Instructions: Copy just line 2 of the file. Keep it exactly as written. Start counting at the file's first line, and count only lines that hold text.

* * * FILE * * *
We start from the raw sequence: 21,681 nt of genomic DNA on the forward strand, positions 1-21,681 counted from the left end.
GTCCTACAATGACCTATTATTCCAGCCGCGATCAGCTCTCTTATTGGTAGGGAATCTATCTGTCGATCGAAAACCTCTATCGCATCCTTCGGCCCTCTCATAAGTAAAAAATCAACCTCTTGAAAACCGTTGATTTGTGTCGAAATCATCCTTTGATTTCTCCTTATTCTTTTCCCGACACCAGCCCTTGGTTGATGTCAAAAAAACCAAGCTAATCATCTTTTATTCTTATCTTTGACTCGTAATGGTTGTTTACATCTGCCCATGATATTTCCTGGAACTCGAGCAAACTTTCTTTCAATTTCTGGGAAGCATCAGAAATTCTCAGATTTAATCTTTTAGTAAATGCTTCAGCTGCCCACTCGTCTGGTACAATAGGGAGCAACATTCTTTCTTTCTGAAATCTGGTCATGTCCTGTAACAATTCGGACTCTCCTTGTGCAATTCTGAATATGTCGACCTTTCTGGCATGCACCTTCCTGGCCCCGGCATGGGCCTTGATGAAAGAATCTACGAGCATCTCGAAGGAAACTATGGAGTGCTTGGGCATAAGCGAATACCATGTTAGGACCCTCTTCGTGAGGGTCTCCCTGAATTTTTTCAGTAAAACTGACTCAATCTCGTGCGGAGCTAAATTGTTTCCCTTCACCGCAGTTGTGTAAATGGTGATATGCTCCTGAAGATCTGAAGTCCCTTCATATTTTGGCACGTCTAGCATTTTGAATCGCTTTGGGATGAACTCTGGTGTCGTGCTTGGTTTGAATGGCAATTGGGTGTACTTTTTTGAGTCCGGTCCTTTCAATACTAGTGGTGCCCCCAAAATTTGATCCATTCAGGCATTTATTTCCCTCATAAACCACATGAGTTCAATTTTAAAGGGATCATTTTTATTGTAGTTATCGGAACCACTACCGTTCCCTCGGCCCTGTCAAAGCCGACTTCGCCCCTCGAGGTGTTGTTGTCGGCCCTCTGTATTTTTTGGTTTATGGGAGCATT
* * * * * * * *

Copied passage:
GTCCTACAATGACCTATTATTCCAGCCGCGATCAGCTCTCTTATTGGTAGGGAATCTATCTGTCGATCGAAAACCTCTATCGCATCCTTCGGCCCTCTCATAAGTAAAAAATCAACCTCTTGAAAACCGTTGATTTGTGTCGAAATCATCCTTTGATTTCTCCTTATTCTTTTCCCGACACCAGCCCTTGGTTGATGTCAAAAAAACCAAGCTAATCATCTTTTATTCTTATCTTTGACTCGTAATGGTTGTTTACATCTGCCCATGATATTTCCTGGAACTCGAGCAAACTTTCTTTCAATTTCTGGGAAGCATCAGAAATTCTCAGATTTAATCTTTTAGTAAATGCTTCAGCTGCCCACTCGTCTGGTACAATAGGGAGCAACATTCTTTCTTTCTGAAATCTGGTCATGTCCTGTAACAATTCGGACTCTCCTTGTGCAATTCTGAATATGTCGACCTTTCTGGCATGCACCTTCCTGGCCCCGGCATGGGCCTTGATGAAAGAATCTACGAGCATCTCGAAGGAAACTATGGAGTGCTTGGGCATAAGCGAATACCATGTTAGGACCCTCTTCGTGAGGGTCTCCCTGAATTTTTTCAGTAAAACTGACTCAATCTCGTGCGGAGCTAAATTGTTTCCCTTCACCGCAGTTGTGTAAATGGTGATATGCTCCTGAAGATCTGAAGTCCCTTCATATTTTGGCACGTCTAGCATTTTGAATCGCTTTGGGATGAACTCTGGTGTCGTGCTTGGTTTGAATGGCAATTGGGTGTACTTTTTTGAGTCCGGTCCTTTCAATACTAGTGGTGCCCCCAAAATTTGATCCATTCAGGCATTTATTTCCCTCATAAACCACATGAGTTCAATTTTAAAGGGATCATTTTTATTGTAGTTATCGGAACCACTACCGTTCCCTCGGCCCTGTCAAAGCCGACTTCGCCCCTCGAGGTGTTGTTGTCGGCCCTCTGTATTTTTTGGTTTATGGGAGCATT